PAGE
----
Team RSN 2015 HH Viewership (000s) Avg. Annual Rights Fee Equity Stake Expiration Year
Toronto Blue Jays Rogers Sportsnet 684? $36 million ?
New York Yankees YES 206 $90 million 20% 2042
New York Mets SNY 180 $65 million 65% 2030
Boston Red Sox NESN 146 $60 million 80% ?
Detroit Tigers FS Detroit 141 $40 million 2017
St. Louis Cardinals FS Midwest 125 $55 million 2033
San Francisco Giants CSN Bay Area 120 $30 million 35% 2032
Kansas City Royals FS Kansas City 118 $20 million 2019
Seattle Mariners Root Northwest 114 $115 million 51+% 2030
Chicago Cubs* CSN Chicago 111 $50 million 20% 2019
Pittsburgh Pirates Root Pittsburgh 90 $18 million 2019
Philadelphia Phillies CSN Philadelphia 85 $100 million 2040
Los Angeles Angels FS West 84 $150 million 25% 2032
Tampa Bay Rays SunSports 78 $20 million 2016
Arizona Diamonbacks FS Arizona 78 $80 million ? 2035
Minnesota Twins FS North 74 $29 million ?
Texas Rangers FS Southwest 73 $150 million 10% 2034
Washington Nationals MASN 67 $41 million 16% ?
Cleveland Indians FS Ohio 63 $40 million 2022
Baltimore Orioles MASN 62 $41 million 84% ?
Atlanta Braves FS Sports South 54 $25 million 2031
San Diego Padres FS San Diego 51 $60 million 20% 2031
Cincinnati Reds FS Ohio 46 $30 million 2016
Los Angeles Dodgers SportsNet LA 45 $340 million 2038
Houston Astros CSN Houston 42 $80 million 45% 2032
Milwaukee Brewers FS Wisconsin 40 $20 million 2019
Colorado Rockies Root Rocky Mountain 39 $20 million 2020
Miami Marlins FS Florida 33 $18 million ?
Oakland A’s CSN California 29 $45 million 2023
Chicago White Sox CSN Chicago 28 $45.5 million 40% ?

*Cubs figures do not include contract with WGN to broadcast a certain number of games.
Figures in italics denote numbers set to increase with time.

Boiling the list of franchises down to teams who recently negotiated new contracts, there are some who have clearly done well for themselves. The Angels, one place ahead of the Rays in the ratings (avg 84k households), receive 7.5x the payout as Tampa Bay at $150m, as do the Rangers who averaged a mere 73k households.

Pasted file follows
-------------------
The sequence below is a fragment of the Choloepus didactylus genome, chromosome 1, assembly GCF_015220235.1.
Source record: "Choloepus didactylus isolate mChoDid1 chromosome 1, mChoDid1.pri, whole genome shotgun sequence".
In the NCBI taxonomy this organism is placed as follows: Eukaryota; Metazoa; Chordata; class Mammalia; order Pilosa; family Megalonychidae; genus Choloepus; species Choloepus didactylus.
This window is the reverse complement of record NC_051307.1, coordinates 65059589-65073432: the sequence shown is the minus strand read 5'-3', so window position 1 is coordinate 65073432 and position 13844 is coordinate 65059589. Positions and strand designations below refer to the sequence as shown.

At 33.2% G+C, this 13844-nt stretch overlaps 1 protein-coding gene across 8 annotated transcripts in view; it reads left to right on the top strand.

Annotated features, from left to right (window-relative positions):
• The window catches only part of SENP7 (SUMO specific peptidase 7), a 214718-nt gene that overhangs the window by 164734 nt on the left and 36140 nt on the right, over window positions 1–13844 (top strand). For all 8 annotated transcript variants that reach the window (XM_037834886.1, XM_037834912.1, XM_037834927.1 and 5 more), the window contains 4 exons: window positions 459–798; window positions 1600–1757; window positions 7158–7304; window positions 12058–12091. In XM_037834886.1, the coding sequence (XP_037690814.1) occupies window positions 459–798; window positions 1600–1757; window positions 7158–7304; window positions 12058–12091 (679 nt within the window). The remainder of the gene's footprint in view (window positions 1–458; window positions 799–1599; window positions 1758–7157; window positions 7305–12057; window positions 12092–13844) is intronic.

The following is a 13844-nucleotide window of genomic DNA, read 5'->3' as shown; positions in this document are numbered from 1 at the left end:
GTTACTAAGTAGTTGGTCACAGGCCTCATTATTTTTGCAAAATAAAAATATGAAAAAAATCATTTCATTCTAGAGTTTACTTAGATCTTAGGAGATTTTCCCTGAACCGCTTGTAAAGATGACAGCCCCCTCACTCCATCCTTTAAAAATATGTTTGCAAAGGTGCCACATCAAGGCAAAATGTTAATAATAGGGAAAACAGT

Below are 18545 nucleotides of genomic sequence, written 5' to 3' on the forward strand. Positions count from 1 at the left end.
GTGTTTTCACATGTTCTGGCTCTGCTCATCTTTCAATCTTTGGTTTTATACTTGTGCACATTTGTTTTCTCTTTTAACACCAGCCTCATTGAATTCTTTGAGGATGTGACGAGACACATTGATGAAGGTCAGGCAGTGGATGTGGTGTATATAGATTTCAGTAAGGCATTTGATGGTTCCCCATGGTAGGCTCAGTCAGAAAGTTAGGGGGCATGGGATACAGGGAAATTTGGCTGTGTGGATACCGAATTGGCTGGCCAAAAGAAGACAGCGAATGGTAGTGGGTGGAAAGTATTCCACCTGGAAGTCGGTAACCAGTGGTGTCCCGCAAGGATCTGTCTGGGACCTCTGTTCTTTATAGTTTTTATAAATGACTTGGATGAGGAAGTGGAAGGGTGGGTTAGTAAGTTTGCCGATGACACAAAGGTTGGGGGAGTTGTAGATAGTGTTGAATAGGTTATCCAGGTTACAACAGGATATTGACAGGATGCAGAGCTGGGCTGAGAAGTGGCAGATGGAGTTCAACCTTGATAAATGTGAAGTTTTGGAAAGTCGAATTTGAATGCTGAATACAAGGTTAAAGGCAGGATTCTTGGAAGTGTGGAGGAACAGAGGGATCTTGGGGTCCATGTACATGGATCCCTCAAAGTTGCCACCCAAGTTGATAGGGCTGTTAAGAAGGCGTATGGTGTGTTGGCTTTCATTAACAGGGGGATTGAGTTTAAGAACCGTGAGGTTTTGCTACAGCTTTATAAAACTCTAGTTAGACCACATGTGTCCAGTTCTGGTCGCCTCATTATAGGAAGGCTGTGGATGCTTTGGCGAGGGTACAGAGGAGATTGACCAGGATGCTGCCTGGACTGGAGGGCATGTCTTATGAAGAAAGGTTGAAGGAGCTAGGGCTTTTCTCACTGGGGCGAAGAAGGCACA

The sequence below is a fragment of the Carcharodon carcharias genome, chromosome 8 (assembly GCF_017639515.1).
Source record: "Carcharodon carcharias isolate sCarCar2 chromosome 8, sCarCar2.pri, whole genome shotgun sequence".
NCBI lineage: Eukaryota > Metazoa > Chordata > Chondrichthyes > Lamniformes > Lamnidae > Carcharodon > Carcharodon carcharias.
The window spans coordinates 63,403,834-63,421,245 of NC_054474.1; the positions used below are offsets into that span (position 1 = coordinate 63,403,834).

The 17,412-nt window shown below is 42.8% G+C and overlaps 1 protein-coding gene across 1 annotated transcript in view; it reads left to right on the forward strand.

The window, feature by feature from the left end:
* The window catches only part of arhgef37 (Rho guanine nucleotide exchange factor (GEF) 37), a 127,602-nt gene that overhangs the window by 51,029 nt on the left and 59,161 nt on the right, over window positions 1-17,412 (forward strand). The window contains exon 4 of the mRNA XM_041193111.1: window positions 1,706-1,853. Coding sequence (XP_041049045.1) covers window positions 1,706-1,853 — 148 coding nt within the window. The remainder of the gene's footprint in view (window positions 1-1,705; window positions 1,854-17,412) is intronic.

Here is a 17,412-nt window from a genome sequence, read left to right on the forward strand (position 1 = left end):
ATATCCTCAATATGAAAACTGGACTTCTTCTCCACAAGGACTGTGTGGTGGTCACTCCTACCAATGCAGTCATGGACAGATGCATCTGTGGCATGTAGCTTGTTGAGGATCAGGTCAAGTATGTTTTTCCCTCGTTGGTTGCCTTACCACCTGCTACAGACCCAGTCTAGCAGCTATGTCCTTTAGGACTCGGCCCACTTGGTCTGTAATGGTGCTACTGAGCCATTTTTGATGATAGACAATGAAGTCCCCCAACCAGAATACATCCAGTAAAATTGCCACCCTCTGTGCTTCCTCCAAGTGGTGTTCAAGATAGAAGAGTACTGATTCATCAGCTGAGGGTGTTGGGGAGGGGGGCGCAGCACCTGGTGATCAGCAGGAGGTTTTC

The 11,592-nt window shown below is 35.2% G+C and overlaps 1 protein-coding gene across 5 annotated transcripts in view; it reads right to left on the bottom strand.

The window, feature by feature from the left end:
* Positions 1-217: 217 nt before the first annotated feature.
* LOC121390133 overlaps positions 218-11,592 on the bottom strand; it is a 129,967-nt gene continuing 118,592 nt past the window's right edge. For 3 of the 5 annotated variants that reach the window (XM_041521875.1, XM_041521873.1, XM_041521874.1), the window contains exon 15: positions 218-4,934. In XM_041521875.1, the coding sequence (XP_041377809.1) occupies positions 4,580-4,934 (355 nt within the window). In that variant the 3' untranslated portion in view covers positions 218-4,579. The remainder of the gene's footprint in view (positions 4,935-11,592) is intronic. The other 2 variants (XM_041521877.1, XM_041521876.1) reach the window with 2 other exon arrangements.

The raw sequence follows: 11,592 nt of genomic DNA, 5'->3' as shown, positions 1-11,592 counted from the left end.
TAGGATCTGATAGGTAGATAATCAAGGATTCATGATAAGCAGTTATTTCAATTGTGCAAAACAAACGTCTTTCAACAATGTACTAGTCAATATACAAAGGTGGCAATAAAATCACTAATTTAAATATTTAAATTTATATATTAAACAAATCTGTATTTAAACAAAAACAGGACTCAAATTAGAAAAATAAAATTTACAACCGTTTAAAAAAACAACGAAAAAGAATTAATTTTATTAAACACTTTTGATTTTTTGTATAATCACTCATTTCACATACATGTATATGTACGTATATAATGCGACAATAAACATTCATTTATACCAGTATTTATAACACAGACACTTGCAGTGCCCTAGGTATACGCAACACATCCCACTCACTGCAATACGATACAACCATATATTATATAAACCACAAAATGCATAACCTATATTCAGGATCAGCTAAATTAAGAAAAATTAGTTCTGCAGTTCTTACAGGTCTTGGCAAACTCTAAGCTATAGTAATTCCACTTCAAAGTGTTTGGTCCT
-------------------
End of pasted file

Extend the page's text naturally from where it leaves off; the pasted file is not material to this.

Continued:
Both seem to be the exception to the rule, but by mapping the average annual television contract revenue of the teams who recently negotiated new contracts against where the Rays stand, we can find just how disadvantaged and under paid the Rays might be. Our dividing line will be any television contract negotiated since April 2012.

We cannot pretend that baseball is not in a better place now than it was even a year ago. Thanks to some renegotiated national contracts, every team in baseball receives $25m more in 2016, so that will help pay the AC in Tropicana Field, but that money is shared equitably. The Rays still face equal difficulties with far less resources.

The Rays are still at a disadvantage, and that unfortunately applies across several facets of the game.

For example: Is it fair that the Rays suffer the same penalty for signing a shortstop in the Dominican for $3M as the Red Sox face for signing a Cuban phenom for $68m? Both teams are basically blocked from signing international prospects for two full years, just as Cuban relations are opening up.

What does that have to do with TV money? The Red Sox will continue to benefit from owning their own sports network NESN, a $500m enterprise in which the Red Sox hold an 80 percent share. The ability to sell stakes in these networks comes at a significant payout, as we've already seen with the Yankees just last year.

The Rays are an outlier in many regards, perhaps in all but the number of viewers they have in central Florida. Unfortunately, until their television contract is renegotiated, their strong suit will not be a strength.